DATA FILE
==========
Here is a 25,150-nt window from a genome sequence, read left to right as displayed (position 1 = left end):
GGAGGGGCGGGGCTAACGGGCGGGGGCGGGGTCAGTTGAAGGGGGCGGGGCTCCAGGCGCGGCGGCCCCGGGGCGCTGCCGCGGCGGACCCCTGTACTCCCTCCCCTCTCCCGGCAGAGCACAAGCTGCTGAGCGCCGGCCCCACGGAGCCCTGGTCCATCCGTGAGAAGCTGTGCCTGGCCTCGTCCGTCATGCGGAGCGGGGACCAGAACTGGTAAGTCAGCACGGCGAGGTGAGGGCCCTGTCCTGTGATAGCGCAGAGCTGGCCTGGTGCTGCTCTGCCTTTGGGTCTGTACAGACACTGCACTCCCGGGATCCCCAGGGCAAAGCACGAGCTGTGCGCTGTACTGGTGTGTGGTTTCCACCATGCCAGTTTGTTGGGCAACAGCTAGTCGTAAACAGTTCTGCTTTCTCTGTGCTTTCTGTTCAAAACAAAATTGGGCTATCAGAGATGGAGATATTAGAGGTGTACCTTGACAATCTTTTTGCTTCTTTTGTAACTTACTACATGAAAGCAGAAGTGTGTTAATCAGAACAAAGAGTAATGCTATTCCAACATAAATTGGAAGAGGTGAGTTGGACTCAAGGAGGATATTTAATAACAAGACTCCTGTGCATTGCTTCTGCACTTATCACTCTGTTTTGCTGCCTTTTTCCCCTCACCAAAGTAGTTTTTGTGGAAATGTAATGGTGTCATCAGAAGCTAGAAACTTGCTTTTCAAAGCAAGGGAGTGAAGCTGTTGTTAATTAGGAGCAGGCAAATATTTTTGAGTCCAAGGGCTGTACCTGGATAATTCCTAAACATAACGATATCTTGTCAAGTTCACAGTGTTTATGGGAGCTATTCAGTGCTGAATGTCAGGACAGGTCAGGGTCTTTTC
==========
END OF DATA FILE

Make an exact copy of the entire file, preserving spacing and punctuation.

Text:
Here is a 25,150-nt window from a genome sequence, read left to right as displayed (position 1 = left end):
GGAGGGGCGGGGCTAACGGGCGGGGGCGGGGTCAGTTGAAGGGGGCGGGGCTCCAGGCGCGGCGGCCCCGGGGCGCTGCCGCGGCGGACCCCTGTACTCCCTCCCCTCTCCCGGCAGAGCACAAGCTGCTGAGCGCCGGCCCCACGGAGCCCTGGTCCATCCGTGAGAAGCTGTGCCTGGCCTCGTCCGTCATGCGGAGCGGGGACCAGAACTGGTAAGTCAGCACGGCGAGGTGAGGGCCCTGTCCTGTGATAGCGCAGAGCTGGCCTGGTGCTGCTCTGCCTTTGGGTCTGTACAGACACTGCACTCCCGGGATCCCCAGGGCAAAGCACGAGCTGTGCGCTGTACTGGTGTGTGGTTTCCACCATGCCAGTTTGTTGGGCAACAGCTAGTCGTAAACAGTTCTGCTTTCTCTGTGCTTTCTGTTCAAAACAAAATTGGGCTATCAGAGATGGAGATATTAGAGGTGTACCTTGACAATCTTTTTGCTTCTTTTGTAACTTACTACATGAAAGCAGAAGTGTGTTAATCAGAACAAAGAGTAATGCTATTCCAACATAAATTGGAAGAGGTGAGTTGGACTCAAGGAGGATATTTAATAACAAGACTCCTGTGCATTGCTTCTGCACTTATCACTCTGTTTTGCTGCCTTTTTCCCCTCACCAAAGTAGTTTTTGTGGAAATGTAATGGTGTCATCAGAAGCTAGAAACTTGCTTTTCAAAGCAAGGGAGTGAAGCTGTTGTTAATTAGGAGCAGGCAAATATTTTTGAGTCCAAGGGCTGTACCTGGATAATTCCTAAACATAACGATATCTTGTCAAGTTCACAGTGTTTATGGGAGCTATTCAGTGCTGAATGTCAGGACAGGTCAGGGTCTTTTC